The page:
From the Wikipedia page [https://en.wikipedia.org/wiki/Bailiwick_of_Guernsey

The Bailiwick of Guernsey (French: Bailliage de Guernesey) is one of three Crown dependencies.

Separated from the Dukedom and Duchy of Normandy by and under the terms of the Treaty (or Peace) of Le Goulet in 1204, the Bailiwick comprises a number of islands in the English Channel which fall into three separate sub-jurisdictions: Guernsey, Alderney and Sark.

A bailiwick is a territory administered by a Bailiff. The Bailiff of Guernsey is the civil head, and presiding officer of the States of Guernsey, but not of Alderney or Sark. He is the head of the judiciary of the Bailiwick.

The Bailiwick of Guernsey is a separate jurisdiction in itself, and is in turn also three separate sub-jurisdictions. It does not form part of, and is separate from (but is not independent of, or from) the United Kingdom.

The two Bailiwicks of Jersey and Guernsey together make up the Channel Islands.

The Islanders have never had formal representation in the House of Commons of the British Parliament, nor in the European Parliament. Those Islanders, who were not somehow qualified and eligible in their own right to register to vote and to vote in the United Kingdom under the Representation of the People Acts as overseas voters, were excluded from the 2016 United Kingdom European Union membership referendum.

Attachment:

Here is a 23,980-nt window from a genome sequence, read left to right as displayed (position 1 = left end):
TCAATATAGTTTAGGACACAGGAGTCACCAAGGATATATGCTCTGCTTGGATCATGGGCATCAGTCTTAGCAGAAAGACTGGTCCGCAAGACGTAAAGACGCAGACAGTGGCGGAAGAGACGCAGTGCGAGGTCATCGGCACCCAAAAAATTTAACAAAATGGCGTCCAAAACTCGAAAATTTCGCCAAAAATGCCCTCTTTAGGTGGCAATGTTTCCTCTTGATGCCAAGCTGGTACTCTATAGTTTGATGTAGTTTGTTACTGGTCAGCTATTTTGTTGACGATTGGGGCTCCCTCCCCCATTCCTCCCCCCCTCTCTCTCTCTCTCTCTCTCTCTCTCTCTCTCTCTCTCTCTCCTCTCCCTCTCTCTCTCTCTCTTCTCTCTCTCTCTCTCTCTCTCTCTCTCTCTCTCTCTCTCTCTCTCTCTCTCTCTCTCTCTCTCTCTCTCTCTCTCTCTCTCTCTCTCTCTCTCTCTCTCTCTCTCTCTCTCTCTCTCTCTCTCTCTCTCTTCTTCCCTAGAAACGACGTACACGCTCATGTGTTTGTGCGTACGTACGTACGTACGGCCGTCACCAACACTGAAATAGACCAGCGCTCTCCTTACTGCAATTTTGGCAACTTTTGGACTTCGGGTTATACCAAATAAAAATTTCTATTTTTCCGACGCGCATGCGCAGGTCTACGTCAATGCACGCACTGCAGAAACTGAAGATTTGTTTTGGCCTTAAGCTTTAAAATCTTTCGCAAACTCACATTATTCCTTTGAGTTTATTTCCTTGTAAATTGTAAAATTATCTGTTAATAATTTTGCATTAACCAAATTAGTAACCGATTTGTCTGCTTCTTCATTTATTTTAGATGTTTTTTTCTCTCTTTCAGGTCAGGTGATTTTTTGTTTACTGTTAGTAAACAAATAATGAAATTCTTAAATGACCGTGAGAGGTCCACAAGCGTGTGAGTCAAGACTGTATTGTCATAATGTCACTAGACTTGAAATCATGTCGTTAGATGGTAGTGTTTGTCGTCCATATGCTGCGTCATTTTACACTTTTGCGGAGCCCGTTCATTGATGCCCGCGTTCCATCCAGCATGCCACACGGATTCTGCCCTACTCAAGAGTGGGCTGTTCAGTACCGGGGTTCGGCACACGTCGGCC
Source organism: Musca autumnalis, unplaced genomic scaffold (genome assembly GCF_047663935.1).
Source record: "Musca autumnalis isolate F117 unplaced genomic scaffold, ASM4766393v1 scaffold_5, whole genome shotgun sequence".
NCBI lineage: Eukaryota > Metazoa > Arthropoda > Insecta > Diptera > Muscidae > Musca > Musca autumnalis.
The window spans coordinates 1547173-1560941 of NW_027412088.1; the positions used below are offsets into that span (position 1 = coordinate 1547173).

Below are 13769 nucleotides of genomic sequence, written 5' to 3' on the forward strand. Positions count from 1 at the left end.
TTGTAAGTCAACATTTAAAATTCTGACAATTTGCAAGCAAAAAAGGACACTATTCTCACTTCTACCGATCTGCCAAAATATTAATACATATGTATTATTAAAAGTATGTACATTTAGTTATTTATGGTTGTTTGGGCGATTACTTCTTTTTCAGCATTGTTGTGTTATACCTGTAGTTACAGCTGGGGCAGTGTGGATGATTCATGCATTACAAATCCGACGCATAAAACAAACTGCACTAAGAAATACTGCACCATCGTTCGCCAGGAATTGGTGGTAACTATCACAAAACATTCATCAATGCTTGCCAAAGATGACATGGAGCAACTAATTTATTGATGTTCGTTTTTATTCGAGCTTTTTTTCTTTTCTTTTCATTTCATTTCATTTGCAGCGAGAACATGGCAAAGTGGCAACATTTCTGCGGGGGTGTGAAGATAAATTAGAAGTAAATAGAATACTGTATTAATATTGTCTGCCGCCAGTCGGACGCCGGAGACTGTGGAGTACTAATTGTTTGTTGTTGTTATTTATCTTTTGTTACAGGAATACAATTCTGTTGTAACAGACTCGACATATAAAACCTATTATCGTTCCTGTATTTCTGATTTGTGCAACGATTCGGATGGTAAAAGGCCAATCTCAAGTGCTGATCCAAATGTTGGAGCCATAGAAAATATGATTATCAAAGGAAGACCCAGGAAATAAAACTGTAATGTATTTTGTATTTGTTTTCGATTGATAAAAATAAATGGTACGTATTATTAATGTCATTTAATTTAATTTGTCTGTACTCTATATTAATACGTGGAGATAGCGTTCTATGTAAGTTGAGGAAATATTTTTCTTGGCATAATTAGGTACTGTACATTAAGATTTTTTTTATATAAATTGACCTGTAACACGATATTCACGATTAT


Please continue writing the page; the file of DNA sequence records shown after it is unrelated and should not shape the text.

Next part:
A unique constitutional position has arisen as successive British monarchs have confirmed the liberties and privileges of the Bailiwick, often referring to the so-called Constitutions of King John, a legendary document supposed to have been granted by King John in the aftermath of 1204. Governments of the Bailiwick have generally tried to avoid testing the limits of the unwritten constitution by avoiding conflict with British governments.

The Bailiwick comprises twelve Parishes, Alderney, Sark and ten on Guernsey. Each parish has a parish church from the 11th century, with strong religious control exercised initially from the French Catholic church and for the last 500 years from the English church. Over the years the religious aspect of the administration of each Parish has been reduced in favour of democratically elected Douzeniers.

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